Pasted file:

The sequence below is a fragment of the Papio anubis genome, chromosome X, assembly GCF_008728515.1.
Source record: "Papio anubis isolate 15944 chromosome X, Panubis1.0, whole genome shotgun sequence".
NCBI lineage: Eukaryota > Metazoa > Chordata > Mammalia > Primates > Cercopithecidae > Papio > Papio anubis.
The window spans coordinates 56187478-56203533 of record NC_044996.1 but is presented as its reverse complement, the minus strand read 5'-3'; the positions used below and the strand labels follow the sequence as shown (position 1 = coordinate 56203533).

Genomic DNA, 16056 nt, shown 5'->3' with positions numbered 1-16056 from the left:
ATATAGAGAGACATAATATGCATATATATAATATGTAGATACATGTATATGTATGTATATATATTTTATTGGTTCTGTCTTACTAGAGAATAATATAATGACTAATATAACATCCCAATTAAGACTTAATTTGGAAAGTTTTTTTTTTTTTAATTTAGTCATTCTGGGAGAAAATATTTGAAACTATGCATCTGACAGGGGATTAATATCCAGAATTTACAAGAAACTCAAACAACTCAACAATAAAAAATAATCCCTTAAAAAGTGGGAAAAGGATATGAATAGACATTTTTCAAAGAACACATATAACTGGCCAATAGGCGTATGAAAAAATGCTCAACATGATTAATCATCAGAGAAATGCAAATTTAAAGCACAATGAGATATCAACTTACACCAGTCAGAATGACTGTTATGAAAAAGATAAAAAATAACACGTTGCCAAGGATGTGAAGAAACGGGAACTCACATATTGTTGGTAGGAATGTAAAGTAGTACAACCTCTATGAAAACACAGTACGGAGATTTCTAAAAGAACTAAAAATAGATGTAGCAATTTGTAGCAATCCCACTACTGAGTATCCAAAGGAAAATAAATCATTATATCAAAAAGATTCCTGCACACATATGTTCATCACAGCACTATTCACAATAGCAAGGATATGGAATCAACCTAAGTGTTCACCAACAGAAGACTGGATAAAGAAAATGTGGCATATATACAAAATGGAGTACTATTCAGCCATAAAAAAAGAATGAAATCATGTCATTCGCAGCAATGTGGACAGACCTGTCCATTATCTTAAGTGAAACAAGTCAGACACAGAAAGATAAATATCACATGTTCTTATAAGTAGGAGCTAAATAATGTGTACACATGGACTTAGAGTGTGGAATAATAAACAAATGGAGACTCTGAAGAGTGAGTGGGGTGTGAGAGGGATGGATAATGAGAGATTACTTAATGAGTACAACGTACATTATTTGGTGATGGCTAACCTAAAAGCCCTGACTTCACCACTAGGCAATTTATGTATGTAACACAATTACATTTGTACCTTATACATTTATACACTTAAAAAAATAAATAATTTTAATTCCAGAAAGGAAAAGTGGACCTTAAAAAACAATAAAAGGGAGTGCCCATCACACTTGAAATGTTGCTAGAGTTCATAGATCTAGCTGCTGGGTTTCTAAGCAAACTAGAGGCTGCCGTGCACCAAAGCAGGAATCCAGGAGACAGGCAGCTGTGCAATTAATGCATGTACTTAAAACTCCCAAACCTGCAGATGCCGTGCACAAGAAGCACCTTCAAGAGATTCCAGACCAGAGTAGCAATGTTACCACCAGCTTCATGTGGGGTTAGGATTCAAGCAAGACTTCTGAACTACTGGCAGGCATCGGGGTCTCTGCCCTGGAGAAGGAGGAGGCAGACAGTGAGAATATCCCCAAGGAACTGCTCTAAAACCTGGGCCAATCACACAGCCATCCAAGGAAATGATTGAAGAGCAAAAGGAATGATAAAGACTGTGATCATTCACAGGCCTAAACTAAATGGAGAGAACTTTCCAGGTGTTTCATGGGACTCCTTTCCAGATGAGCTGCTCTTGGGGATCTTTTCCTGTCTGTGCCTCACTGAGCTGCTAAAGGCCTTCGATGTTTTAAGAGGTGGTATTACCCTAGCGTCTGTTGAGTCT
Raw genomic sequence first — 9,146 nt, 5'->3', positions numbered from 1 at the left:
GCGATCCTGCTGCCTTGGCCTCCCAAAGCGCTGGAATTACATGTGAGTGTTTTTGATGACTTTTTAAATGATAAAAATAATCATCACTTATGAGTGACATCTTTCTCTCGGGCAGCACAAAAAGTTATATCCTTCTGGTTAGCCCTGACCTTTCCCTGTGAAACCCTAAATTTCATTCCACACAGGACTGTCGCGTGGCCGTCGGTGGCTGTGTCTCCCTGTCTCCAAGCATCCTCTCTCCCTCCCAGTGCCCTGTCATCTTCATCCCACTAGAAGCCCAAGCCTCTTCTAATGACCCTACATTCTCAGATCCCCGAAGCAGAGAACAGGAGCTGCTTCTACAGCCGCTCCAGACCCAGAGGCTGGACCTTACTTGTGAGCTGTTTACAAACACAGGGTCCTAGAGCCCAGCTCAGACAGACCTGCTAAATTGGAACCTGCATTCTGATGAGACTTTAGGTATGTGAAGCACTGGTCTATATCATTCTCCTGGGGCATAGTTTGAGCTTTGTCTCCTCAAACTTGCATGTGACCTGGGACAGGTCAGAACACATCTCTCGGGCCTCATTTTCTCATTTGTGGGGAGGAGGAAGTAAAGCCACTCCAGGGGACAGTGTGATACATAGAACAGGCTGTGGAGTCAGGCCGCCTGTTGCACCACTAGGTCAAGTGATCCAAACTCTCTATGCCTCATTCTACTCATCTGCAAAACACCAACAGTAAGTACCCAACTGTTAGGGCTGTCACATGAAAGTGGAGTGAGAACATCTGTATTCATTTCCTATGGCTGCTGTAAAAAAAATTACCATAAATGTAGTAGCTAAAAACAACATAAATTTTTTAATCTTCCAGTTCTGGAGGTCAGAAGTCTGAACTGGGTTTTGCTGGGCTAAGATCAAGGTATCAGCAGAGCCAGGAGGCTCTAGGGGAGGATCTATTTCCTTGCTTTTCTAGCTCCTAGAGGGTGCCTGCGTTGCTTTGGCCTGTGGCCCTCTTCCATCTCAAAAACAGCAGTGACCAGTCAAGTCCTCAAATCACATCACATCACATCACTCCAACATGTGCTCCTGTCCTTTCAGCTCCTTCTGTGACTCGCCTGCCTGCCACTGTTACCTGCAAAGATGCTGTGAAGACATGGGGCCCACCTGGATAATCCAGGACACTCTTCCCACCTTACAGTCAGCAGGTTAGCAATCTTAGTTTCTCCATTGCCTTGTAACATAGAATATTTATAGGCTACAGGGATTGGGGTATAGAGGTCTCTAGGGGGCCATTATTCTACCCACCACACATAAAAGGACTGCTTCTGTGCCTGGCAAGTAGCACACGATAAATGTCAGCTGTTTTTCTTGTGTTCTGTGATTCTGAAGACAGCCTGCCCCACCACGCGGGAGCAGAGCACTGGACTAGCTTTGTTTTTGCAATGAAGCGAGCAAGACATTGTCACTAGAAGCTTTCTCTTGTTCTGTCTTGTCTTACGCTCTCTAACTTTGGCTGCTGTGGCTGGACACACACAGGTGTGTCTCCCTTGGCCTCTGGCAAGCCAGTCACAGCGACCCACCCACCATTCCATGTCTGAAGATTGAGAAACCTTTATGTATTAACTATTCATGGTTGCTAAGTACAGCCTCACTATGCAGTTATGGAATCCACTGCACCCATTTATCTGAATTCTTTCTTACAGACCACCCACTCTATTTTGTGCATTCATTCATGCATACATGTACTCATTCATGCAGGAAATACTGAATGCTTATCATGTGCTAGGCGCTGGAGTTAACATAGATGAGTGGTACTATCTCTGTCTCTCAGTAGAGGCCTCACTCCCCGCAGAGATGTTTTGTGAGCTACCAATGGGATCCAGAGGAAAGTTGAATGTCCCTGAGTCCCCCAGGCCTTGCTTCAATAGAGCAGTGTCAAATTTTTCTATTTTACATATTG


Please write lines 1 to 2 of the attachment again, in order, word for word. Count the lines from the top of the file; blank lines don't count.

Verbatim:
The sequence below is a fragment of the Papio anubis genome, chromosome X, assembly GCF_008728515.1.
Source record: "Papio anubis isolate 15944 chromosome X, Panubis1.0, whole genome shotgun sequence".